HOFers not taking Field of Dreams Game lightly

HOFers not taking Field of Dreams Game lightly

HOFers not taking Field of Dreams Game lightly
COLUMBUS, Ohio -- Don't tell the participants in Saturday's Pepsi MAX Field of Dreams Game that it's an exhibition. Both the baseball legends and the team of everyday people are ready for Saturday's battle at Huntington Park.

Tim Wisecup won the Pepsi MAX Field of Dreams contest last fall and got to construct his own team to play against a lineup of stars from Major League Baseball's past. Wisecup, one of 2.5 million contest entrants, is embracing the underdog role. He has been gearing up his crew ever since he was named the contest winner.

"We've been practicing," said Wisecup, a 41-year-old chemist from Hilliard. "We've been down at Huntington [Park] five times and we hit the batting cages over the winter. We're as ready as we're going to be."

Wisecup and his team of friends from work, church and home will take on a squad filled with current and future Hall of Famers, notorious sluggers and intimidating hurlers. Pedro Martinez and Dennis Eckersley will split the pitching duties. Wisecup hopes to put a blemish on their stat lines.

"My goal is to get a hit and see if I can hit off Pedro Martinez or Dennis Eckersley and get on base," Wisecup said. "We want to put some runs on the board and keep the game competitive."

The team of legends, which also includes Frank Thomas, Edgar Martinez, Rickey Henderson, Johnny Bench, Jim Rice, Rod Carew, Reggie Jackson, Wade Boggs and Ozzie Smith, isn't taking its competition lightly. Boggs, who lost to Jackson in Friday's hitting competition at Columbus Commons, said the legends still have plenty left in the tank.

"Just because you're retired doesn't mean you're in a wheelchair," Boggs said. "We're ready to go."

Boggs, who coaches high-school baseball in Tampa, Fla., also stressed the importance of staying injury-free. The legends range in age from 43 to 66.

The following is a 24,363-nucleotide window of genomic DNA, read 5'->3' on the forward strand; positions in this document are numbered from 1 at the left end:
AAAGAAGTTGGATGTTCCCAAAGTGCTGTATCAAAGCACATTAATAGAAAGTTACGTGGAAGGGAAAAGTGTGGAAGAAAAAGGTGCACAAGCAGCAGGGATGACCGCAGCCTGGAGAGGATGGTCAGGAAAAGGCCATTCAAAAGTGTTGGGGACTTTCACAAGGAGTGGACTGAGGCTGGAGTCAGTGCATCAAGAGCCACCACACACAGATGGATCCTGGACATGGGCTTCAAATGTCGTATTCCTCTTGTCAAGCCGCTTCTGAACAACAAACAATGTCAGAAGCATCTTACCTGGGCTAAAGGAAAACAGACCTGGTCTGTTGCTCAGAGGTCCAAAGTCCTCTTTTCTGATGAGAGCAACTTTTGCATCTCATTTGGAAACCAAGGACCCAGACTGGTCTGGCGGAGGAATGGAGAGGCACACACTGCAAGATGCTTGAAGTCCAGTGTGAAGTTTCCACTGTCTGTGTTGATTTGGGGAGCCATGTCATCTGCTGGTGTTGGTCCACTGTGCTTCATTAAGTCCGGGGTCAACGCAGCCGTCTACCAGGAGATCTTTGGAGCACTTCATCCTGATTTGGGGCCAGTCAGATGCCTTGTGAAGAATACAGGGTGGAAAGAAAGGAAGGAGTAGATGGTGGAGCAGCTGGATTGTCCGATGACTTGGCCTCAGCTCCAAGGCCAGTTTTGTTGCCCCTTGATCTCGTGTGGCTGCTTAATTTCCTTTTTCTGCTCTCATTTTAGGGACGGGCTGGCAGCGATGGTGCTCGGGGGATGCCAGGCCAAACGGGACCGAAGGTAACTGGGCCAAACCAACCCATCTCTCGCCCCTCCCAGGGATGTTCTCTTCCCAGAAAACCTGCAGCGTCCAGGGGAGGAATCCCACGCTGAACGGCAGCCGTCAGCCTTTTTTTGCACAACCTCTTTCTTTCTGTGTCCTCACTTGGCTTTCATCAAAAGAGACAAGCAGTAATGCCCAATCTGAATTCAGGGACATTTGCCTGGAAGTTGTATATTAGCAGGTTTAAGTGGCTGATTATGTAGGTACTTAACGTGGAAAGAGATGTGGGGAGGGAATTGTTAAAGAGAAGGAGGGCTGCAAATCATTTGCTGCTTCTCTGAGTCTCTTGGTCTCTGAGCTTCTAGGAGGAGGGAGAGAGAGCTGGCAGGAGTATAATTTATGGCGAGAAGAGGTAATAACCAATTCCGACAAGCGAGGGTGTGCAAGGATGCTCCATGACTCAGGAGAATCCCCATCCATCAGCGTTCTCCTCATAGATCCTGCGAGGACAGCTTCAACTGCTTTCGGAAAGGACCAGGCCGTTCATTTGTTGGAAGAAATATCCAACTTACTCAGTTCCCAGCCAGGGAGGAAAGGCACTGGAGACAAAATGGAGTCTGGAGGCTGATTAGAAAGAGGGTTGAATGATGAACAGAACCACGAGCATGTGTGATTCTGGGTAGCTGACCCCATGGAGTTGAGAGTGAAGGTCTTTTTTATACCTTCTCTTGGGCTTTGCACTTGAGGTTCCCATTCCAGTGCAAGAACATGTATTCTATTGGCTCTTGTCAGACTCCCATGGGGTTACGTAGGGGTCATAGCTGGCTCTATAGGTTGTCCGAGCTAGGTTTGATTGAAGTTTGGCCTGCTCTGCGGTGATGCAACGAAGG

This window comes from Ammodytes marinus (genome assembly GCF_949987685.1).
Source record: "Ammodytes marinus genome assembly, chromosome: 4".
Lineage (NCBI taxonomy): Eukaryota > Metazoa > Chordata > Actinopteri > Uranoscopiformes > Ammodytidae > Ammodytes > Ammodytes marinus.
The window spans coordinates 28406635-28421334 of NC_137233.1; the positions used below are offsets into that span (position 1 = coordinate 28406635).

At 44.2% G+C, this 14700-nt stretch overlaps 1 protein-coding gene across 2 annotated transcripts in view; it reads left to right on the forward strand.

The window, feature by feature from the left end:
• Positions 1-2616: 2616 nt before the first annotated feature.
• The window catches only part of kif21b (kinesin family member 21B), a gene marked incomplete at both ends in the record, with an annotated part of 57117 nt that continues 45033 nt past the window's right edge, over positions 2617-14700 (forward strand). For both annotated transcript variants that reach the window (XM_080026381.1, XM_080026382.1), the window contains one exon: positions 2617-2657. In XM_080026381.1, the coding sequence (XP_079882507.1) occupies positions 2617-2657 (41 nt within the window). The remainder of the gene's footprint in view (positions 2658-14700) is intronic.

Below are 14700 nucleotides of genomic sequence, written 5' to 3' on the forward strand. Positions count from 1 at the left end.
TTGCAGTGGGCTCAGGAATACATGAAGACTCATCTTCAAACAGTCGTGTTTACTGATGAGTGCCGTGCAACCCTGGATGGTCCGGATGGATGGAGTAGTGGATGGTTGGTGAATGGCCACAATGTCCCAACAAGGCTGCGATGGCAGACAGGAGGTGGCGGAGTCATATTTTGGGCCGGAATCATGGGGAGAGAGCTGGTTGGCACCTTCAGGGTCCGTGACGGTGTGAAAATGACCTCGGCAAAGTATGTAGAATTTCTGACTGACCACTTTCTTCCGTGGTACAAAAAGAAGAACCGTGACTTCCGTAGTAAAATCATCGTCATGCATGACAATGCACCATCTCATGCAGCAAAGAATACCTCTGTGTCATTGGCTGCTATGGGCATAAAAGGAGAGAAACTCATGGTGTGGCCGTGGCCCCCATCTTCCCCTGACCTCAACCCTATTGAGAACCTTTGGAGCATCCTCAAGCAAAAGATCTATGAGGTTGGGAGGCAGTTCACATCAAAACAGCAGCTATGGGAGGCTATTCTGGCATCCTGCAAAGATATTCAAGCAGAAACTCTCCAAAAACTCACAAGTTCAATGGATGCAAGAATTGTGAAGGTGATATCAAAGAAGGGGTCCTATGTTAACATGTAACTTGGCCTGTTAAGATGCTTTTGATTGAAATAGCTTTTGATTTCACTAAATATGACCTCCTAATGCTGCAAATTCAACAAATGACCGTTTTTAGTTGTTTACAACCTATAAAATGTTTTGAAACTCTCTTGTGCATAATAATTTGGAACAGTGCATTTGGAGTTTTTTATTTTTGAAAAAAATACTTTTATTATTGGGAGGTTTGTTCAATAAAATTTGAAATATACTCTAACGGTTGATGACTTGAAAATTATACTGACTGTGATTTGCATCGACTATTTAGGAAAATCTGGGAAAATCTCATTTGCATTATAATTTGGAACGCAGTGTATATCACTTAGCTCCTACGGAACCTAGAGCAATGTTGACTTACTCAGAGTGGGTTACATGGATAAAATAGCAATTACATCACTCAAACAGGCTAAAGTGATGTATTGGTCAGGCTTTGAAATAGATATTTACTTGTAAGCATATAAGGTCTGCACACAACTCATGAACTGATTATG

"Our biggest goal for tomorrow is not to get hurt, pull a hamstring or anything," said Boggs, a 2005 Baseball Hall of Fame inductee. "That's going to be tough. We've got some age on us. All of our ligaments and tendons aren't what they used to be."

Jackson, the Hall of Fame outfielder dubbed "Mr. October" for his postseason heroics, was much more tame with his outlook on Saturday's game.

"When you get to this particular point in life, you're grateful just to wake up every morning," Jackson said.

Boggs, on the other hand, was plotting strategy a mere 24 hours before first pitch. He said an early scoring binge could keep the legends well-rested and victorious.

"I don't know what the 10-run rule is in a six-inning game. Maybe three innings?" Boggs said. "But we'd like to score 10 runs in three innings so we wouldn't have to play any longer."

The two sides exchanged trash talk during Friday's hitting showdown. Boggs shared with Wisecup a memory of his Minor League days when he was in the Red Sox organization.

"You're too young to remember when I was with Pawtucket, but we played in Columbus," Boggs told Wisecup. "Now I'm back with a vengeance."

Wisecup took it all in stride and maintained his confidence in his collection of average Joes.

"We're ready as a team," he said. "We're going to show the legends how to play ball."

Zack Meisel is a reporter for MLB.com. Follow him on Twitter @zackmeisel. This story was not subject to the approval of Major League Baseball or its clubs.